There have, expectedly, been attempts to glorify and even romanticize Godse’s ‘rationale’ behind killing Gandhi, including a Marathi play named Mi Nathuram Godse Boltoy which burst to the brim with painfully jingoistic anti-Muslim and anti-Pakistan rhetoric (a transcript is available here). (Interestingly Hindu extremists, who passionately defended the staging of the play under ‘freedom of expression’, have consistently been stingy in allowing the same freedom to the rest of India.) On hearing his line of reasoning, one realizes Godse was a man too blinded by hatred, directly towards Gandhi and indirectly towards Muslims, to think of anything non-murderous. One is reminded of how the gifted and privileged Duryodhan needlessly ruined himself by making hatred (of the Pandavas) the sole purpose of his life. The play (which by the way is so narcissistic it ends up being a caricature of Godse and his supposed ‘reasons’) also employs a favorite weapon of political miscreants: distortion of history.
Gandhi’s detractors (including Godse) assert that it was Gandhi who ‘caused’ British India’s partition, ignoring the fact that by 1946-47, with power in sight, most of India’s principal political leaders had become impatient and started looking away from Gandhi’s suggestions and advices. Partitioning India was too complex a decision to be taken by a single person, with the main actors being at least four other individuals: Jinnah, Nehru, Mountbatten and Patel. In any case it must be remembered that anti-Pakistan sentiment was only the immediate trigger for Gandhi’s murder by Hindu extremists: he had already been in their line of fire since years because of his attempts to reform Hinduism and empower Dalits (who were and are particularly detested by high-caste fanatic Hindus). One of the first attempts on his life was in fact made in Pune in 1934. As for all the hero-worship Godse receives for his supposed ‘man with a noble mission’ temperament, few are aware that the initial plan of his and his accomplices was to bomb the prayer meeting of Gandhi on January 20 1948, with the ensuing deaths of other innocent citizens perfectly acceptable to them as ‘part of the greater good’.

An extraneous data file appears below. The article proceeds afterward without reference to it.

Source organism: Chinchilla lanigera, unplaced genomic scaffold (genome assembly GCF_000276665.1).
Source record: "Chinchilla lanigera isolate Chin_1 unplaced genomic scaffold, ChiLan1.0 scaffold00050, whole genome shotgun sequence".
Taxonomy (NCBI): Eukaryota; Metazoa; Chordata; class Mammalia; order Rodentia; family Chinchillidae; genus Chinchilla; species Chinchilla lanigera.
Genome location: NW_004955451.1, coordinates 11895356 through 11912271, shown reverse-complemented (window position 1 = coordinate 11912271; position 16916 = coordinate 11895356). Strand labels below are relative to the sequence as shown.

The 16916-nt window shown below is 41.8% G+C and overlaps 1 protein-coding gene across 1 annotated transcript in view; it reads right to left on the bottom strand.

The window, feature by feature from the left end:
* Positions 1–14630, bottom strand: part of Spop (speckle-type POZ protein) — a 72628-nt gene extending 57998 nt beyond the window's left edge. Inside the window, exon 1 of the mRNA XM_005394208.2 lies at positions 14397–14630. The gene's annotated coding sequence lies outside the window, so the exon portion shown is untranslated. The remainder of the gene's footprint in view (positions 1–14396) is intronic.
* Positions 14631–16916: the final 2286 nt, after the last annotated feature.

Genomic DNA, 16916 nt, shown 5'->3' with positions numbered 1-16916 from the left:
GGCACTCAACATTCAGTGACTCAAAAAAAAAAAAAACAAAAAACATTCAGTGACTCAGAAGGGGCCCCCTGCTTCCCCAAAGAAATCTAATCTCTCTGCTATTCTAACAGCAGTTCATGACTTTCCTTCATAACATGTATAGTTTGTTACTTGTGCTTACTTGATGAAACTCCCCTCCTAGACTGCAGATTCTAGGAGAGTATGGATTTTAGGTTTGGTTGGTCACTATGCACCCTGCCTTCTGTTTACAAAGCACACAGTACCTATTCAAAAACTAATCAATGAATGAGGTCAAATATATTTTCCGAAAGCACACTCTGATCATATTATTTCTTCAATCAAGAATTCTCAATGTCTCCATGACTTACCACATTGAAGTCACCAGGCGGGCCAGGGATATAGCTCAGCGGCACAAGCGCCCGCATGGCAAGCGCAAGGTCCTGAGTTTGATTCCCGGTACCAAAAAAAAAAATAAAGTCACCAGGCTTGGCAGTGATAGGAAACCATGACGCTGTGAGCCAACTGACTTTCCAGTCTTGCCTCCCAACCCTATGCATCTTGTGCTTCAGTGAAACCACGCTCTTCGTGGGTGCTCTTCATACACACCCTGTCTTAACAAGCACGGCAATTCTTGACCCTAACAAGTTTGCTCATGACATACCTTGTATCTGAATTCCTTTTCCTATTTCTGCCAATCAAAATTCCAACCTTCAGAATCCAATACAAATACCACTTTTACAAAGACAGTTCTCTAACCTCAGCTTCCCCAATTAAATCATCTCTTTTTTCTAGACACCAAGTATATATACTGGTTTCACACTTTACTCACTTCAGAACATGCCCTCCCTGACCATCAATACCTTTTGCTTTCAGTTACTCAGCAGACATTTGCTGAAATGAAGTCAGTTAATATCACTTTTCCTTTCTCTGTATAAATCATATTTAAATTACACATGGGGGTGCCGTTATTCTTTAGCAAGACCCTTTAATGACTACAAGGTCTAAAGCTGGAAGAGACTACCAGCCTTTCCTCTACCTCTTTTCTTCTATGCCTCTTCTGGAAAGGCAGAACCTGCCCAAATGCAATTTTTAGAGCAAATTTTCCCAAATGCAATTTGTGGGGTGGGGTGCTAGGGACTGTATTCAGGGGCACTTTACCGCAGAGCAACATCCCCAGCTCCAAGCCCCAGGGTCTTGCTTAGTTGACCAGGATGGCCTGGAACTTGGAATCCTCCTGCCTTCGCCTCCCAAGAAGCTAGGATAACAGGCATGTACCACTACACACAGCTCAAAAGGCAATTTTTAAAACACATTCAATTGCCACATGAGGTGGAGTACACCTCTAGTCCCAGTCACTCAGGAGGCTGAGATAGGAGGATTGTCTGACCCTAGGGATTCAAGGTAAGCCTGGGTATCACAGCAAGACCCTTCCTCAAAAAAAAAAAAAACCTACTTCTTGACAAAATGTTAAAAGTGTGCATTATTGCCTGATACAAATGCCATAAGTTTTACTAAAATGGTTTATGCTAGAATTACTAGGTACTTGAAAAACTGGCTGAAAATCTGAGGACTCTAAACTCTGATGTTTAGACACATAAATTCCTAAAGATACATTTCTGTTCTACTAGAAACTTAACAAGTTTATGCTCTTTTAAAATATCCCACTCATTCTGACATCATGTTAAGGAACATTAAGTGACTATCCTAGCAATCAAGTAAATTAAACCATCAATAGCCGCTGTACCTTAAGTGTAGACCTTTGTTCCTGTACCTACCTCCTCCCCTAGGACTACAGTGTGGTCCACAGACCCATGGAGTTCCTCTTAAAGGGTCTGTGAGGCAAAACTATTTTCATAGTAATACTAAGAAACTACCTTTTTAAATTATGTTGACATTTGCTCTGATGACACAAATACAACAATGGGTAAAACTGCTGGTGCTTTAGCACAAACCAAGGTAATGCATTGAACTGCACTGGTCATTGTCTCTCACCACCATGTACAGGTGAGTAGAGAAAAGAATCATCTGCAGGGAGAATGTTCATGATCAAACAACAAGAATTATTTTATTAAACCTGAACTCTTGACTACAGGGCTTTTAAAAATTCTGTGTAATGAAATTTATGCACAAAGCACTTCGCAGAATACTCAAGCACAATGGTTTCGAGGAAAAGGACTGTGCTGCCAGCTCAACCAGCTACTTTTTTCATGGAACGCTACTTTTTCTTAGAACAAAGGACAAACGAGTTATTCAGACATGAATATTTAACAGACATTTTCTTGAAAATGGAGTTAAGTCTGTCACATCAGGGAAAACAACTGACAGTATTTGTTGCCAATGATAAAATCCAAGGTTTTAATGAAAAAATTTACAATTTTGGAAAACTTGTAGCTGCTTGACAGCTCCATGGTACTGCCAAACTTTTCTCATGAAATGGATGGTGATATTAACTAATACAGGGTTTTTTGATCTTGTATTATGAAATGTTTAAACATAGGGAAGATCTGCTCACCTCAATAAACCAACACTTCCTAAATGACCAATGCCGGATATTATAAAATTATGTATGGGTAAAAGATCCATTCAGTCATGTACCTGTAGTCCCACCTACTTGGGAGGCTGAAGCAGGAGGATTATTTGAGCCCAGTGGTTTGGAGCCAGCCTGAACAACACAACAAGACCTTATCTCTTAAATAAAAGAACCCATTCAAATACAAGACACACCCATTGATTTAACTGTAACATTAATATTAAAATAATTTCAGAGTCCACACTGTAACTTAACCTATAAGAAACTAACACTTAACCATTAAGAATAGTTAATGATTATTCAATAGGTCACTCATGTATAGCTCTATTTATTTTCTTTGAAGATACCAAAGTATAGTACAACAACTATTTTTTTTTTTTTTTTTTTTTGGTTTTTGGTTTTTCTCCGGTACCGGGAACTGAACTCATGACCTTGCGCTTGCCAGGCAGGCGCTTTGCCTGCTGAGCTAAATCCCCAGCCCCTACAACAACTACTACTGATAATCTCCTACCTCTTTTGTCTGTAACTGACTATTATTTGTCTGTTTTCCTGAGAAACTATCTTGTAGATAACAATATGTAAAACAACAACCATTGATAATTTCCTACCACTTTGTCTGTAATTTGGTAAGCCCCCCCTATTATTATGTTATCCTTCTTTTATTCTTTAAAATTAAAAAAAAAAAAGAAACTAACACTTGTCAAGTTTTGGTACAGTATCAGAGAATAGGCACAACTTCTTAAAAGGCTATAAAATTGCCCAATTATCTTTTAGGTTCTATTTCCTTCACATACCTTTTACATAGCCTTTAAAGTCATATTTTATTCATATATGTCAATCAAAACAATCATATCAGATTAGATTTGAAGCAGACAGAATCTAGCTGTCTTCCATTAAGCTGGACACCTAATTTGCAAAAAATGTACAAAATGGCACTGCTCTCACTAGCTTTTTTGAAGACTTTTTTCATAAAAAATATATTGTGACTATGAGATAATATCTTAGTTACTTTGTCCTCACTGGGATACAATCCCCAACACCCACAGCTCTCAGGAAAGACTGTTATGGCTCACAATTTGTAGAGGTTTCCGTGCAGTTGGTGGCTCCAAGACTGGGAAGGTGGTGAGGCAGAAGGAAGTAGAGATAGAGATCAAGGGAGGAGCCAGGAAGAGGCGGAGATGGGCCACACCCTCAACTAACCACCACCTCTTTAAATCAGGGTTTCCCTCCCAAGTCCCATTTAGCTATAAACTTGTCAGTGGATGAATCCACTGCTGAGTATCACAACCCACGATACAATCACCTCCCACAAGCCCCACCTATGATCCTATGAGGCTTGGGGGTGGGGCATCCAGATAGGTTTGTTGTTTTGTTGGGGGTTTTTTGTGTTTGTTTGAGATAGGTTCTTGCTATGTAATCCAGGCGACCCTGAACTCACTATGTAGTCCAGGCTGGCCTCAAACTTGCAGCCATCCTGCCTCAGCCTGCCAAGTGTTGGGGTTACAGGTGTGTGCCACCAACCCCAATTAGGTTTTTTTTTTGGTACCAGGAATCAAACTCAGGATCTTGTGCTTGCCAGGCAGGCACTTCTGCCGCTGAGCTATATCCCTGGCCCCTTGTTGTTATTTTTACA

But then, perhaps the greatest tribute to the ‘prophet of non-violence’ would have been not to kill his assassins (Godse was hanged by the Indian govt). Murder is the most extreme form of violence one can imagine, so meting out capital punishment, or state-sponsored murder, to the slayers of a man who passionately believed that an eye for an eye makes the whole world blind, is in my opinion deeply insulting to his memory. As is well-known, Gandhi was not one to hit back even when physically assaulted. One of his most celebrated legacies is the way he led a colonized nation to freedom without engaging in any form of violent conflict with the colonists. Ever the humanist, he made sure the British left India in a cordial atmosphere and with dignity.
So
perhaps an even greater legacy would have been his nation also displaying similar exceptional humanism and letting his murderers (Godse and Narayan Apte), despite their dastardly act, die in a more dignified way instead of by an abrupt tug of a prison noose. That would have given the world the most shining example of Gandhi’s phenomenal doctrine of nonviolence.


 

* : These are ably contrasted by individuals like P.L. Deshpande who wrote a wonderful Marathi biography of Gandhi, and Dilip Chitre who translated into English the groundbreaking Marathi writings of Muslim social reformer Hamid Dalwai.